Sunday, 28 November 2021
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Max Boot, Los Angeles Times wrote:

President Obama and his aides continue to impress with their handling of Afghanistan. Not only have they approved a major troop increase and a de facto commitment to nation-building, but now they have shifted personnel to make the most effective use of the added resources and turn around a failing war effort.

The big news is that Army Gen. David D. McKiernan is out after just 11 months as the top commander. He will be replaced by Lt. Gen. Stanley McChrystal. Just as important, if less heralded, is the decision to appoint Lt. Gen. David Rodriguez, who had previously served in Afghanistan as commander of the 82nd Airborne Division, as the second-ranking commander. His role will be vital: to help the overstretched NATO staff pull together its disjointed war effort.

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by Sally McNamara

Russia's Foreign Minister Sergey Lavrov met with President Obama at the White House this week, a privilege normally reserved for fellow heads-of-state. Moscow has reciprocated this extraordinary display of friendship by pulling out of the NATO-Russia Council meeting set for May 19, and expelling two NATO officials from their Moscow offices after NATO expelled two Russian diplomats suspected of spying.

After meeting President Obama, Minister Lavrov delivered a public speech outlining multiple Russian concerns, including deployment of U.S. missile defenses in Europe and NATO's eastern expansion. Lavrov also stated that Moscow is open for cooperation with NATO allies and regional powers on Afghanistan.

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by Kim R. Holmes, Ph.D.

In his first 100 days in office, President Barack Obama completed two whirlwind tours of Europe and Latin America. His message on both continents was simple: America has made many mistakes in the past, but we're ready now to listen to others and be more flexible. It was a hugely popular message that brought him thunderous applause, particularly when he criticized or apologized for America--to an extent that no other sitting American President had done before on foreign soil.

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By George Friedman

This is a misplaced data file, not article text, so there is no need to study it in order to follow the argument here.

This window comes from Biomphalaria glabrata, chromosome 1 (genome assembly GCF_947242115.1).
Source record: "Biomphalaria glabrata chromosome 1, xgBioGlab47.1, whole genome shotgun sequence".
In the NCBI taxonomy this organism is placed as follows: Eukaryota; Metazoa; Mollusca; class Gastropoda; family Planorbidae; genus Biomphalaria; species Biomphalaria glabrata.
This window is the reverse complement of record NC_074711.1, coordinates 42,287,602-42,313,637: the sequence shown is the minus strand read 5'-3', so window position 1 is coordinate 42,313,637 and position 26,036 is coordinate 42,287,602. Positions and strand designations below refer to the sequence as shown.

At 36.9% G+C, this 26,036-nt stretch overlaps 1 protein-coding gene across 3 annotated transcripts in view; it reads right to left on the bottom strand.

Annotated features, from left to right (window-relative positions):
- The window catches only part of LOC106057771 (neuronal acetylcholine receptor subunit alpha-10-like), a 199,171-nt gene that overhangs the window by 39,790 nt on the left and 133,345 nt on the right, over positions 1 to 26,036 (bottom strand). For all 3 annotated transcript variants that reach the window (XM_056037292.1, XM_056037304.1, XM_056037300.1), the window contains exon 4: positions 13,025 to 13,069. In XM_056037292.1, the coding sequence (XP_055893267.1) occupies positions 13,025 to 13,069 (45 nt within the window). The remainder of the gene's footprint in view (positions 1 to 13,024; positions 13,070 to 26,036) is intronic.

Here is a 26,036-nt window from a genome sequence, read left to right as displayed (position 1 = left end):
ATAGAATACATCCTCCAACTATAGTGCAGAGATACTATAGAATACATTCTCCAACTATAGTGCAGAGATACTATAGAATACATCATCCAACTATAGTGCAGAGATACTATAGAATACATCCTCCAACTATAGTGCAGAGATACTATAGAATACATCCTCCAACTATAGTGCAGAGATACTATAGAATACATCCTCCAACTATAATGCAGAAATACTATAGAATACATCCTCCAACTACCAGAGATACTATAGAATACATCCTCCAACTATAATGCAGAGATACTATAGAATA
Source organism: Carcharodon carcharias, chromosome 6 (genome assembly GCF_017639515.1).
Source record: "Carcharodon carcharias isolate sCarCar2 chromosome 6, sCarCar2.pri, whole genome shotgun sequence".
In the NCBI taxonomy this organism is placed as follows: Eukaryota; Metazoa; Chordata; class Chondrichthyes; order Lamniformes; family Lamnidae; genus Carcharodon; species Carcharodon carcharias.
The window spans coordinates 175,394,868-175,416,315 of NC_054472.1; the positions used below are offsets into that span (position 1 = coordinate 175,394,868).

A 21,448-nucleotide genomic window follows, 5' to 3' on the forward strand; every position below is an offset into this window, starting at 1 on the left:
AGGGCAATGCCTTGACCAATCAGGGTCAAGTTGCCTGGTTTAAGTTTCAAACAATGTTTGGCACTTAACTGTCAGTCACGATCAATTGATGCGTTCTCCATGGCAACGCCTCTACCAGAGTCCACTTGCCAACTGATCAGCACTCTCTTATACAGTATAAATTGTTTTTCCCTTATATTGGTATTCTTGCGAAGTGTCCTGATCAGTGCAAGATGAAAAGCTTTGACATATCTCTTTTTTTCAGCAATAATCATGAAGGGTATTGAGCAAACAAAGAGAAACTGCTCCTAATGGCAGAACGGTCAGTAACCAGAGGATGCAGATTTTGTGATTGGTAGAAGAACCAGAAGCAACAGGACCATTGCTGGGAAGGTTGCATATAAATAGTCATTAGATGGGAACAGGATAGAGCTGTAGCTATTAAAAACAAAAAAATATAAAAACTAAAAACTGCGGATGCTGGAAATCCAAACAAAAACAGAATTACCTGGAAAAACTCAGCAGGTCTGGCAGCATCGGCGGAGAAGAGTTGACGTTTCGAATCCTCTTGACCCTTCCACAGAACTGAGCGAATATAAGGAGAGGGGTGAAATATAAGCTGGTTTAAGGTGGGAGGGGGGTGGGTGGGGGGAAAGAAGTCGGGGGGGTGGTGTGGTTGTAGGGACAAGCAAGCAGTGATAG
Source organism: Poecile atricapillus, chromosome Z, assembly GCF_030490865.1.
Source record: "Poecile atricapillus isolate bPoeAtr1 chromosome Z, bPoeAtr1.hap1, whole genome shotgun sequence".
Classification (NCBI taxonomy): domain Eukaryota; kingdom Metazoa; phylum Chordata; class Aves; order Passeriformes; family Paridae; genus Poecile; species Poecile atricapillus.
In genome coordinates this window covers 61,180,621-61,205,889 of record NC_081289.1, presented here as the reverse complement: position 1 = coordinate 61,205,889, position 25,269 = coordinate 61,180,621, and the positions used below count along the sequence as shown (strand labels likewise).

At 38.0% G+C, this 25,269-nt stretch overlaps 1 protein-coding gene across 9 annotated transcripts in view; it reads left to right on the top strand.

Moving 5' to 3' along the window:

U.S. presidential candidates run for office as if they would be free to act however they wish once elected. But upon election, they govern as they must. The freedom of the campaign trail contrasts sharply with the constraints of reality.

The test of a president is how effectively he bridges the gap between what he said he would do and what he finds he must do. Great presidents achieve this seamlessly, while mediocre presidents never recover from the transition. All presidents make the shift, including Obama, who spent his first hundred days on this task.

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by Ariel Cohen, Ph.D.

The Russian and Eurasian Policy Project was inaugurated to assist policymakers in the legislative and executive branches who will formulate U.S. policies toward Russia and Eurasia. The project's task force is composed of leading experts on Russia and Eurasia who have extensive policy experience in Russian and Eurasian affairs and national security in both Republican and Democratic Administrations. This task force report is intended to be both prescrip tive and descriptive in recommending policies that are realistic, possible to implement, and balanced.

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By George Friedman

The weeklong extravaganza of G-20, NATO, EU, U.S. and Turkey meetings has almost ended. The spin emerging from the meetings, echoed in most of the media, sought to portray the meetings as a success and as reflecting a re-emergence of trans-Atlantic unity.

The reality, however, is that the meetings ended in apparent unity because the United States accepted European unwillingness to compromise on key issues. U.S. President Barack Obama wanted the week to appear successful, and therefore backed off on key issues; the Europeans did the same. Moreover, Obama appears to have set a process in motion that bypasses Europe to focus on his last stop: Turkey.

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by Ariel Cohen, Ph.D. and Owen Graham

After attending the three summits--G-20, NATO, and the EU--President Obama arrived in Ankara, Turkey, Sunday for the final stop on his inaugural European tour. Obama's visit to Turkey highlights the importance Washington attaches to this country as a key regional player, a veteran NATO ally, and an influential Muslim state.

During the NATO summit on Saturday, the alliance unanimously chose Anders Fogh Rasmussen, Denmark's prime minister, as the next secretary general. Turkey was initially against the nomination, however, alleging that Rasmussen was insensitive to

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By Kim R. Holmes

President Obama's election hasn't ushered in all the good international feelings he hoped for. Some of our thorniest problems under Bush are getting even thornier: Russia, which rebuked NATO over Georgia's membership by invading Georgia, has bribed Kyrgyzstan into shutting down a U.S. supply base for Afghanistan, pressured Ukraine and others on energy supplies, and threatened the U.S. with retaliation over missile defenses in Europe. North Korea seems to be preparing for another provocative missile test. Iran just tested a satellite that shows its determination to acquire long-range missiles and demanded an apology from the U.S. before it will participate in the high-level talks Obama wants.

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